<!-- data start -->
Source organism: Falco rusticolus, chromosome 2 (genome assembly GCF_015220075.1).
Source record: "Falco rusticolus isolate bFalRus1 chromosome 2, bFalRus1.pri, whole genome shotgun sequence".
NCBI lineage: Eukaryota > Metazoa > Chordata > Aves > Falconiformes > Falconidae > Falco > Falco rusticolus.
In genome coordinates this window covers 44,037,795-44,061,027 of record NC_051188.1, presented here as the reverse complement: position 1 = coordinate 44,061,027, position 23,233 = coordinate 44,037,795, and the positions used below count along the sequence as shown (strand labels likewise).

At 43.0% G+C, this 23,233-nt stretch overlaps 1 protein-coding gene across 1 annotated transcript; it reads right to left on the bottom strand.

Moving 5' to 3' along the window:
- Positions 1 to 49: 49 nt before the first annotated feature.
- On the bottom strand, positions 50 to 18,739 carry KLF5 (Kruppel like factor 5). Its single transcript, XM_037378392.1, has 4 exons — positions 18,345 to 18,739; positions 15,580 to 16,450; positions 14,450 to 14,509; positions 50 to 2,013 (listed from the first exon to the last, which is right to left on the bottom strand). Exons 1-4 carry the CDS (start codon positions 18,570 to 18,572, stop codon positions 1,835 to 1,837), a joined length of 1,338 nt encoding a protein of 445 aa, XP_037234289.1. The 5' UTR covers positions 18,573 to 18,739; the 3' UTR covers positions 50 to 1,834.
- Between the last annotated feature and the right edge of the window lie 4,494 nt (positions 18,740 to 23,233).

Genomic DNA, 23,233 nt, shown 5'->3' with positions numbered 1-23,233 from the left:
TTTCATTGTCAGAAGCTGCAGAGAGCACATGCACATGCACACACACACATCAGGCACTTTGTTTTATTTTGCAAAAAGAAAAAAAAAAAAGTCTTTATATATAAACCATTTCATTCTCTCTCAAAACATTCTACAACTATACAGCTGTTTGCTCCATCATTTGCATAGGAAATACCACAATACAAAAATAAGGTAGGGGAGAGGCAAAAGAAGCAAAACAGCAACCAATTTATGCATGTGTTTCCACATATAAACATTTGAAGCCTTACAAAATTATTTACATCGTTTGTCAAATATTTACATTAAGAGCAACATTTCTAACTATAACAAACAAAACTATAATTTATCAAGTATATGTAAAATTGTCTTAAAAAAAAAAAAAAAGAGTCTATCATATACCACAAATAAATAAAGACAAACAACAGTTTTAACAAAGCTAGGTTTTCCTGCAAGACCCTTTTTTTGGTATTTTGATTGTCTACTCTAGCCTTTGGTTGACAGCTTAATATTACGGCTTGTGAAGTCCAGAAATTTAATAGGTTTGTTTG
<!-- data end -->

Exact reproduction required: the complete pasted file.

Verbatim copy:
Source organism: Falco rusticolus, chromosome 2 (genome assembly GCF_015220075.1).
Source record: "Falco rusticolus isolate bFalRus1 chromosome 2, bFalRus1.pri, whole genome shotgun sequence".
NCBI lineage: Eukaryota > Metazoa > Chordata > Aves > Falconiformes > Falconidae > Falco > Falco rusticolus.
In genome coordinates this window covers 44,037,795-44,061,027 of record NC_051188.1, presented here as the reverse complement: position 1 = coordinate 44,061,027, position 23,233 = coordinate 44,037,795, and the positions used below count along the sequence as shown (strand labels likewise).

At 43.0% G+C, this 23,233-nt stretch overlaps 1 protein-coding gene across 1 annotated transcript; it reads right to left on the bottom strand.

Moving 5' to 3' along the window:
- Positions 1 to 49: 49 nt before the first annotated feature.
- On the bottom strand, positions 50 to 18,739 carry KLF5 (Kruppel like factor 5). Its single transcript, XM_037378392.1, has 4 exons — positions 18,345 to 18,739; positions 15,580 to 16,450; positions 14,450 to 14,509; positions 50 to 2,013 (listed from the first exon to the last, which is right to left on the bottom strand). Exons 1-4 carry the CDS (start codon positions 18,570 to 18,572, stop codon positions 1,835 to 1,837), a joined length of 1,338 nt encoding a protein of 445 aa, XP_037234289.1. The 5' UTR covers positions 18,573 to 18,739; the 3' UTR covers positions 50 to 1,834.
- Between the last annotated feature and the right edge of the window lie 4,494 nt (positions 18,740 to 23,233).

Genomic DNA, 23,233 nt, shown 5'->3' with positions numbered 1-23,233 from the left:
TTTCATTGTCAGAAGCTGCAGAGAGCACATGCACATGCACACACACACATCAGGCACTTTGTTTTATTTTGCAAAAAGAAAAAAAAAAAAGTCTTTATATATAAACCATTTCATTCTCTCTCAAAACATTCTACAACTATACAGCTGTTTGCTCCATCATTTGCATAGGAAATACCACAATACAAAAATAAGGTAGGGGAGAGGCAAAAGAAGCAAAACAGCAACCAATTTATGCATGTGTTTCCACATATAAACATTTGAAGCCTTACAAAATTATTTACATCGTTTGTCAAATATTTACATTAAGAGCAACATTTCTAACTATAACAAACAAAACTATAATTTATCAAGTATATGTAAAATTGTCTTAAAAAAAAAAAAAAAGAGTCTATCATATACCACAAATAAATAAAGACAAACAACAGTTTTAACAAAGCTAGGTTTTCCTGCAAGACCCTTTTTTTGGTATTTTGATTGTCTACTCTAGCCTTTGGTTGACAGCTTAATATTACGGCTTGTGAAGTCCAGAAATTTAATAGGTTTGTTTG